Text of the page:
Former state senator, now deputy auditor Tim Ashe, has floated the idea of turning the district into an imaginary pie and slicing it up from a Burlington midpoint. He argued that each of those districts would include a broad array of communities and thus be more reflective of Vermont as a whole.

In a comment on my original Chittenden post, Secretary of State Jim Condos argued for the Ashe plan by drawing a distinction between the House and Senate:

House members typically represent a town or several towns and thus are more parochial. Whereas Senate members are more global representing a county and thus different backgrounds of the many towns within a county. … Former Pro-Tem Tim Ashe actually is on the right track to try and make the split more global and in line with the original formation of the Senate around 1836.

Condos cited a passage from the Vermont Constitution: “In establishing senatorial districts, which shall afford equality of representation, the General Assembly shall seek to maintain geographical compactness and contiguity and to adhere to boundaries of counties and other existing political subdivisions.”

Um. Maybe I’m biased, but that passage seems to support my idea. “…adhere to boundaries of counties and other existing political subdivisions,” right? That’s what I tried to do. There’s certainly nothing there to support the Ashe concept.

I’m not a constitutional scholar, so I can’t speak to the original 1836 intent. But the arguments made by Ashe and Condos are what led us to where we are today — a Senate made up almost entirely of multi-member districts where it’s virtually impossible to defeat an incumbent. Which makes the Senate the stodgy, tradition-bound body that it is.

If you take the Condos/Ashe argument beyond Chittenden, would we split up Washington County from a point somewhere in Berlin outward, so that it remains extremely difficult for someone outside of Barre/Berlin/Montpelier to win a seat? That seems unfair to potential candidates from, say, Marshfield or Cabot or the Mad River Valley.

We’re not going to settle this argument here, and I’m going to guess that the pie concept may carry the day. It’d be better for the Democrats to keep a firm grip on Chittenden, and after all, the Dems will have to approve the end product.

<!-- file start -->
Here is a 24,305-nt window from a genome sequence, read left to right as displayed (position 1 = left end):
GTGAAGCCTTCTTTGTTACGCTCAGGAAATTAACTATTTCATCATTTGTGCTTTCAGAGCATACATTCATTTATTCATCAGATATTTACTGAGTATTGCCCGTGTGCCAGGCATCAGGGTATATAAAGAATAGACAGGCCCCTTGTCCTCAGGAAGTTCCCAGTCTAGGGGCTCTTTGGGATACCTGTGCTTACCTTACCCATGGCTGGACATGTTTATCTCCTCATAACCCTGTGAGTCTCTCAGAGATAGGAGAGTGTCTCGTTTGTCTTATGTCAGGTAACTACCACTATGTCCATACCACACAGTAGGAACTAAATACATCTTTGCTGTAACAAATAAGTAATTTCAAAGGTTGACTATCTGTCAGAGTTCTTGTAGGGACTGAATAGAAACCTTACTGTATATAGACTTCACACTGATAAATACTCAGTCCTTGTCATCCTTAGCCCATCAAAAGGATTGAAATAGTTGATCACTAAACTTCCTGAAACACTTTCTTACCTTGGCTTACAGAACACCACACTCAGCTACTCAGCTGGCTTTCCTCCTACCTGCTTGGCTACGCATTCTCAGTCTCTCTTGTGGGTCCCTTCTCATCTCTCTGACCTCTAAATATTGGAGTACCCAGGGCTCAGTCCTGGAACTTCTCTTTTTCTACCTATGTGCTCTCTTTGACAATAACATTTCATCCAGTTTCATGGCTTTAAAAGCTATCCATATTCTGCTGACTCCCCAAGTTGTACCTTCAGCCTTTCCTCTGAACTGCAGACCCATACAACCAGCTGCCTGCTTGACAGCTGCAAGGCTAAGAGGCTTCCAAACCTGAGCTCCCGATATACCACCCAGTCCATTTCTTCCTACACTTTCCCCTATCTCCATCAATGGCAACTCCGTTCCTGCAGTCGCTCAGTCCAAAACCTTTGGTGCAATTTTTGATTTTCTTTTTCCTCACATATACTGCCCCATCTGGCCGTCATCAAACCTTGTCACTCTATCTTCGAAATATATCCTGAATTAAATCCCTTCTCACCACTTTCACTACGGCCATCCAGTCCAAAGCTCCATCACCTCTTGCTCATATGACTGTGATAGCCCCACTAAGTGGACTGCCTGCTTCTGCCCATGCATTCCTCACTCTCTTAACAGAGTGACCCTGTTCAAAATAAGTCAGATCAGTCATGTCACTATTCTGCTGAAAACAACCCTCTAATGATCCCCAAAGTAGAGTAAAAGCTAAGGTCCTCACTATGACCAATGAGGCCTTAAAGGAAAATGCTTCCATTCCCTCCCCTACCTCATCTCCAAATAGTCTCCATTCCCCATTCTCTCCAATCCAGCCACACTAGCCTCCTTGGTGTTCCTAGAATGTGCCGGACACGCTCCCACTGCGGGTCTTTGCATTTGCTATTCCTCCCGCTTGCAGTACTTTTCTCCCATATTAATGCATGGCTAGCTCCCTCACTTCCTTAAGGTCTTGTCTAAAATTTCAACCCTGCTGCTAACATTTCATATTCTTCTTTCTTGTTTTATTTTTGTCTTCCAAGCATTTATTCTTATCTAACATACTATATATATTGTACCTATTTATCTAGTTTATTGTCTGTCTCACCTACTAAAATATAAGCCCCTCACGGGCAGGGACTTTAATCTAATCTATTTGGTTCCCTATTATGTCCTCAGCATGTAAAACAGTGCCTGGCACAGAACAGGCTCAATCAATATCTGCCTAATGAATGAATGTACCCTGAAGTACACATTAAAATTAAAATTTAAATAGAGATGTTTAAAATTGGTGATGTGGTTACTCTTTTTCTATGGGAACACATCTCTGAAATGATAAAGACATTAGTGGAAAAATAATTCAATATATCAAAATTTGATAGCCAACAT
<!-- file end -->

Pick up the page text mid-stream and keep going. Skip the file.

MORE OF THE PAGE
Well, actually, the Apportionment Board won’t be considering Chittenden as an island. They’re more likely to move more Chittenden voters elsewhere — like, maybe a northeast Chittenden/western Lamoille district, or maybe keeping Huntington in Addison County and shifting another town from Chittenden to Addison. (The combined population of Addison and Huntington is roughly 38,000, a bit too small for two seats.)

So, for practical and political reasons, my idea is destined for the circular file. But I wanted to present an option for a fairer division of the district. I think I did so.

1 thought on “Son Of Hey, Let’s Have Some Fun With the Chittenden Senate District!

  1. Rama Schneider

    Don’t get too hung up on the numbers. Brown V. Thompson involved a case where there was a population deviation of 89% (https://supreme.justia.com/cases/federal/us/462/835/).

    (Quoting myself from a years old oped) U.S. Supreme Court has ruled in Brown v. Thompson (1983) that there are valid reasons that make population disparities among districts constitutionally permissible, but “an apportionment plan with population disparities larger than 10% creates a prima facie case of discrimination, and therefore must be justified by the State, the ultimate inquiry being whether the plan may reasonably be said to advance a rational state policy and, if so whether the population disparities resulting from the plan exceed constitutional limits.”

    Reply